AUBURN, Ala.—With Christmas right around the corner, it is time to start planning that special meal for the family and of course, cooking a turkey. However, it’s important to know the proper way to thaw, prepare, cook and save leftover turkey to keep your friends and family from getting sick. Janice Hall, a regional agent with the Alabama Cooperative Extension System, explained why it is important to practice safe food handling skills and techniques when fixing that delicious home cooked turkey.
The first thing to consider is the difference between handling thawed turkey and a frozen turkey. First, keep the turkey in its original packaging.
“Place turkey in a pan or separate container to prevent cross contamination of blood and other contaminants from getting on other foods in the refrigerator, especially the ready to eat – no cook foods,” Hall said. A thawed turkey can normally be kept below 40°F for no more than three days. Following the three day rule will lower the risk of bacteria growth and spoilage. Hall added, “If you are handling a frozen turkey, you should plan ahead. It will take at least 24 hours for every 5 pounds of turkey that needs to be thawed.”
It is important to practice some safe food handling when preparing your turkey.
“The United States Department of Agriculture (USDA) does not recommend washing turkeys before cooking,” Hall said. “The bird has already gone through a thorough process of cleaning before packaging. Washing your turkey will only increase the risk of spreading bacteria over the sink and other surfaces in the kitchen. This, in turn, will increase your risk of a foodborne illness (food poisoning).”
Making sure the turkey is right for that holiday meal can be stressful. Overcooked turkey may taste dry and tough, but undercooked can lead to illness.
“The USDA recommends that all poultry, including turkeys, be cooked to a minimum internal temperature of 165°F,” Hall said. “Make sure the oven is set no less than 325°F. Use a thermometer to ensure the turkey has been cooked to the correct temperature. Some turkeys have pop up thermometers. Those can also be used as an indicator of doneness, but should be used secondary to a meat thermometer.”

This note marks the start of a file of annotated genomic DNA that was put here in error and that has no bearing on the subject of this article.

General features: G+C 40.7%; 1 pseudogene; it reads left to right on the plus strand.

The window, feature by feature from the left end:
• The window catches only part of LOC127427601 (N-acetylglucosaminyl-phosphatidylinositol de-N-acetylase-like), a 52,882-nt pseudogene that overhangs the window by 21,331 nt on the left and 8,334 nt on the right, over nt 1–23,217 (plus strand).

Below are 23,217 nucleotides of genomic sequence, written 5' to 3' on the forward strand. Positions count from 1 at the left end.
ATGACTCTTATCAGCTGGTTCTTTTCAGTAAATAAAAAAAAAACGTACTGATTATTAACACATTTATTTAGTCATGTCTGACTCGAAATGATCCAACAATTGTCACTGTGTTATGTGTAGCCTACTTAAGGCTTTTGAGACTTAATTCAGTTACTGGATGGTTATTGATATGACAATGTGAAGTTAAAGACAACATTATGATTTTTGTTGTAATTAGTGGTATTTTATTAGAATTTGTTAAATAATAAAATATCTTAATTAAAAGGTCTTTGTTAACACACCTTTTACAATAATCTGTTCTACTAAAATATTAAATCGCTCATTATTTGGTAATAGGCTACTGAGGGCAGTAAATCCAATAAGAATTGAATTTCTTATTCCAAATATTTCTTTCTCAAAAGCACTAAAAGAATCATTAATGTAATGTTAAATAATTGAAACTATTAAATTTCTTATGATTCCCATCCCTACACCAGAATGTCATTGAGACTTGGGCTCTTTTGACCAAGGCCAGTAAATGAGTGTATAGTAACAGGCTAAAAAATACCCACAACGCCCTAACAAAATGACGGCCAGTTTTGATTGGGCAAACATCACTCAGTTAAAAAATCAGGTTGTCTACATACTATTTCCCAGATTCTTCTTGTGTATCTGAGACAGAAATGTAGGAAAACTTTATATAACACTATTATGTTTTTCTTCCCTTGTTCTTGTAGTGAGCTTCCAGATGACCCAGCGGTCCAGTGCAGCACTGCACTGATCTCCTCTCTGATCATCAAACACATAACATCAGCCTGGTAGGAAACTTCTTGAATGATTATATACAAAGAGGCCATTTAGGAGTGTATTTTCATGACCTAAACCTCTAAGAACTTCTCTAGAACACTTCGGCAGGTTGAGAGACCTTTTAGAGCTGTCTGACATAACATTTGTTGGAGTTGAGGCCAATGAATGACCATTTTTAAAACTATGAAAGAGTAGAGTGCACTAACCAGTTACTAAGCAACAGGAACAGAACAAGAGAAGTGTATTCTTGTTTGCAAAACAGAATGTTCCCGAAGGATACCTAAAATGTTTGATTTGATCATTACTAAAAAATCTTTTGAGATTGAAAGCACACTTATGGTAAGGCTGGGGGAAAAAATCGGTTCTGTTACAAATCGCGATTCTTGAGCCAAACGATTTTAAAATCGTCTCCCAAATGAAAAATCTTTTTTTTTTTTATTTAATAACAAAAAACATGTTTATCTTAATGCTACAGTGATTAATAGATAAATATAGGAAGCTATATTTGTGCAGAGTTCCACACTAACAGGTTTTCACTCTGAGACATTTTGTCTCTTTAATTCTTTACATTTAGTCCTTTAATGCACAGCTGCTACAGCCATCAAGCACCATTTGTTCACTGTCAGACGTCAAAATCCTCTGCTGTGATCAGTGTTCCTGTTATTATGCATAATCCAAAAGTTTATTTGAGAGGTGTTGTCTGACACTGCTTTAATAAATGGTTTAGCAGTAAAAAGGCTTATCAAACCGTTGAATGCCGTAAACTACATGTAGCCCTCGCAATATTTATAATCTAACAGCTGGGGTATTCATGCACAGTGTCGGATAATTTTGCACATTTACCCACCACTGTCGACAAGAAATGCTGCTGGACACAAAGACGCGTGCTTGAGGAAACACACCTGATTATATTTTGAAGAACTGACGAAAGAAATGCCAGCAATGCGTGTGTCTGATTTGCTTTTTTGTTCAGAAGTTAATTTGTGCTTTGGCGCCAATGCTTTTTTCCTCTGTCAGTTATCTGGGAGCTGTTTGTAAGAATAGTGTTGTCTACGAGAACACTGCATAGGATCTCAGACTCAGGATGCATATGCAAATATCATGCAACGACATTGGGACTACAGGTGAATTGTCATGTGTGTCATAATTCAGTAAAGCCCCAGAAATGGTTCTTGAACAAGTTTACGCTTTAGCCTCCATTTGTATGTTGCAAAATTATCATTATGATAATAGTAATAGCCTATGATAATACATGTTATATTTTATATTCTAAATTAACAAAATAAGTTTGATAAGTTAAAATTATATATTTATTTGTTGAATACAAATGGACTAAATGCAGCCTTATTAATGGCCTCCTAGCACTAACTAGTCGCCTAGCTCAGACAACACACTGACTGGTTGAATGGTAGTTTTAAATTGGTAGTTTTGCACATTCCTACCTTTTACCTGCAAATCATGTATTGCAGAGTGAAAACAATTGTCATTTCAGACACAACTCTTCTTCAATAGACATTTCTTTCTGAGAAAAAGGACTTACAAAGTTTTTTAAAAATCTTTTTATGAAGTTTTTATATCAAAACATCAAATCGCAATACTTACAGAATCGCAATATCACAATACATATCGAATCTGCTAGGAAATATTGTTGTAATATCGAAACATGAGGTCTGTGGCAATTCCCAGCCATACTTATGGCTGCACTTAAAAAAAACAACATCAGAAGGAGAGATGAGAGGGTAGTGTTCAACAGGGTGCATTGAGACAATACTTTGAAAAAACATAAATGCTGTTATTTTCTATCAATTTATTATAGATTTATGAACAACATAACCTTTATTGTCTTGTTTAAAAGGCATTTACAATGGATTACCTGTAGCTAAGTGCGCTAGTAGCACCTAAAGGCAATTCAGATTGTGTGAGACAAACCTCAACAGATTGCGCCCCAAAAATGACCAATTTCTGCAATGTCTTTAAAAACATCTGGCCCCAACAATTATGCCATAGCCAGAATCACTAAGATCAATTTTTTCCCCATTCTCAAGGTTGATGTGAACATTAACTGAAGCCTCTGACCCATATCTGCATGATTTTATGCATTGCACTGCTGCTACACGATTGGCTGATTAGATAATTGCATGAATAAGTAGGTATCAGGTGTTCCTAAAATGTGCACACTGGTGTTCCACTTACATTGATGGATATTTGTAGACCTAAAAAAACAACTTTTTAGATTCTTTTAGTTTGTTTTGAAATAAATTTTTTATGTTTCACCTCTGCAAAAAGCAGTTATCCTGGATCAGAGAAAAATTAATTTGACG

Aside from cooking a turkey, some families enjoy stuffing the turkey if they’re up for the extra effort. The ingredients for stuffing can be prepared ahead of time. According to the USDA, you should keep wet and dry ingredients separate. Chill all of the wet ingredients (butter, cooked celery and onions, broth, etc.), Mix wet and dry ingredients just before filling the turkey cavity. Fill the cavity loosely. Cook the turkey immediately. Use a food thermometer to make sure the center of the stuffing reaches a safe internal temperature of 165 F.
Besides the actual Christmas meal itself, people look forward to eating leftover turkey, along with all the side dishes for the next several days. If you plan to do this, don’t leave food out more than 2 hours after the meal. Instead, properly cool down those leftovers to prevent bacteria from growing. One way to properly cool is to make an ice water bath in your sink. Divide food into smaller portions, place the food in a stainless steel container, and sit the containers in the ice water. You can also place ice cubes on the food as long as it does not alter the taste of the food. Stir occasionally to mix the cold temperatures into the food. After leftovers have cooled, place in sealed containers in the refrigerator. Leftovers are easy to reheat on a plate in the microwave to at least 165°F.
“We recommend keeping leftovers in refrigerator no more than 4 days,” Hall said. If you see that all the turkey will not be eaten in that length of time, take it off the bone and freeze it in small, airtight containers. Leave it in freezer no longer than 6 months for best quality.
Be sure to keep these tips in mind to ensure a quality, illness-free, holiday meal.
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